Child Wise CEO Bernadette McMenamin has clarified her position on the Federal government's plan to implement mandatory Internet filtering at the ISP level, stating that all she wants blocked are child pornography Web sites, and nothing else.
McMenamin told Computerworld she had received many passionate emails in response to an article she wrote for The Australian, calling for filters to battle child porn.
"Some are sensible but others are very condescending, lecturing me about the limits of filtering. Others are completely rude and disrespectful calling me an idiot, imbecile and stupid," she said.
McMenamin said she was shocked at the fear, outrage and rudeness some had shown in response to her article.
"However, when I explained my position the sensible ones have usually settled down and almost agreed with me, stating that they would agree voluntarily to block child porn, which is what I am trying to do."
McMenamin said she categorically disagrees with any type of filtering that does not involve child porn or child abuse related sites.
"I do not support filtering pornography in general or other contentious sites. Only child pornography, as I don't believe filtering should be used to censor," she said.
The plans to introduce ISP level filtering to protect Australian children by the Minister for Broadband, Senator Stephen Conroy, and Family First Senator Steve Fielding, have resulted in mass outpourings of protest, such as the NetAlarmed web site, for its vague definitions of what should be filtered.
McMenamin does not want to be lumped in the same boat as Conroy and Fielding, and believes their agenda of protecting Australian children online has been confused with her goal of removing child pornography from the Internet.
"This is where people are confusing issues on the subject of ISP filtering as opposed to keeping children safe online. ISP filtering is about removing/blocking child porn...No one should have access to this, it simply shouldn't be there."
"I think the Federal government must refine their position and focus only on child pornography because I think they are confusing the issue at the moment by being silent around what exactly they are going to be filtering, and this is creating fear and exaggeration," she said.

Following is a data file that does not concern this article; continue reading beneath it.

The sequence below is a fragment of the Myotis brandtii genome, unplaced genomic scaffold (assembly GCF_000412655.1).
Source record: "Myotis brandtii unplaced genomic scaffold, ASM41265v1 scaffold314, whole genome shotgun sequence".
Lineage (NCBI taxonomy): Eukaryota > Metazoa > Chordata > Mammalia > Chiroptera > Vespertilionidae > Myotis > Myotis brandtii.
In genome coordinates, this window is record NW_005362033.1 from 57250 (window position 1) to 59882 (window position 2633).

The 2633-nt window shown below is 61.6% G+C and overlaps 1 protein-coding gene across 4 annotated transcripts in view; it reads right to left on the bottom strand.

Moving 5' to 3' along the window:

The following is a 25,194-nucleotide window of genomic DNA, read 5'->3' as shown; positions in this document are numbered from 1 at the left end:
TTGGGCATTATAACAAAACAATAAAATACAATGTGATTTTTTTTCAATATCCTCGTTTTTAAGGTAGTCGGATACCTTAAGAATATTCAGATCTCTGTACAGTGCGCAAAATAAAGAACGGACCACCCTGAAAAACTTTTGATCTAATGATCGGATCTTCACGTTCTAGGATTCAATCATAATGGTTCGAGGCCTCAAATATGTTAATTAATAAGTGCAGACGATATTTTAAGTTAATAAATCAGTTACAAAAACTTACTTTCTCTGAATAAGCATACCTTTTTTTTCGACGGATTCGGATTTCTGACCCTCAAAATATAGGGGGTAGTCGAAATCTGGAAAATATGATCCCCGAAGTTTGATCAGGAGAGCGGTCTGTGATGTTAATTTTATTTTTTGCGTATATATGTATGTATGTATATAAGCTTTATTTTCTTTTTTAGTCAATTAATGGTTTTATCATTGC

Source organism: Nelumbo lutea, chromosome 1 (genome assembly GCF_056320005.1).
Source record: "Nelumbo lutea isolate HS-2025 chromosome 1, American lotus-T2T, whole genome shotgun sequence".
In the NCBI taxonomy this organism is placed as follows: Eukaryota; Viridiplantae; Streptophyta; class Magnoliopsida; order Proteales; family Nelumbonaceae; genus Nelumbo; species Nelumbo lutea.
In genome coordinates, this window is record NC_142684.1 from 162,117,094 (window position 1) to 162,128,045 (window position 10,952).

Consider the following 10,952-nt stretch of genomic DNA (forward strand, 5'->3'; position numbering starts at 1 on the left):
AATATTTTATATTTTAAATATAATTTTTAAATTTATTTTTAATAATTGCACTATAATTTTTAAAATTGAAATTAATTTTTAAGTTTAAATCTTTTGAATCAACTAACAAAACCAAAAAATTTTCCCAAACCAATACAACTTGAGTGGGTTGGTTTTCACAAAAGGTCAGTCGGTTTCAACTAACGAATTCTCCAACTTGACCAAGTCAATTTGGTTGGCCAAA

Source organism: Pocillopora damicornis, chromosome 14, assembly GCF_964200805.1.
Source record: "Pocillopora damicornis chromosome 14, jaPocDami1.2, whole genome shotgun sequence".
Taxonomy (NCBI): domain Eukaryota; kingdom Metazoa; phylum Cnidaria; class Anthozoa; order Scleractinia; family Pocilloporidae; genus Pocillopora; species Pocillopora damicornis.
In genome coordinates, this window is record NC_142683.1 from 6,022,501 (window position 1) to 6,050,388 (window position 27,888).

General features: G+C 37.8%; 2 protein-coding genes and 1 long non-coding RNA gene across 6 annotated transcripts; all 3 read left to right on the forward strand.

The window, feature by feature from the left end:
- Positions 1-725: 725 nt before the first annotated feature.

Despite Federal government studies that have shown ISP filtering to be far from faultless, McMenamin points to systems in the UK, Denmark and Sweden that, although not perfect, have been proven to block child porn sites without blocking legitimate sites.
"Having said that I think technology should be able to perfect this and work to improve any system. If everyone agrees that child porn is an abhorrent industry then lets work together to remove it. If ISP blocking doesn't work then it doesn't work but we should at least trial it. That's all I'm asking."
Blocking these sites won't stop the problem, but it will help decrease demand.
"Clearly ISP filtering is only one small strategy dealing with a huge complex problem. We are working with communities, with children who have been trafficked into prostitution, with governments, with tourism industries etc. Hopefully we can work effectively with the ISP industry, but ISP filtering is only one strategy," she said.
And while McMenamin agrees that the cost of the ISP level filtering should not be passed onto the consumer, she believes it is a small price to pay to help combat abuse of children online.
"It's just like every tax payer pays for child protection, schools and every other childrens service whether they have kids or not. It's social responsibility."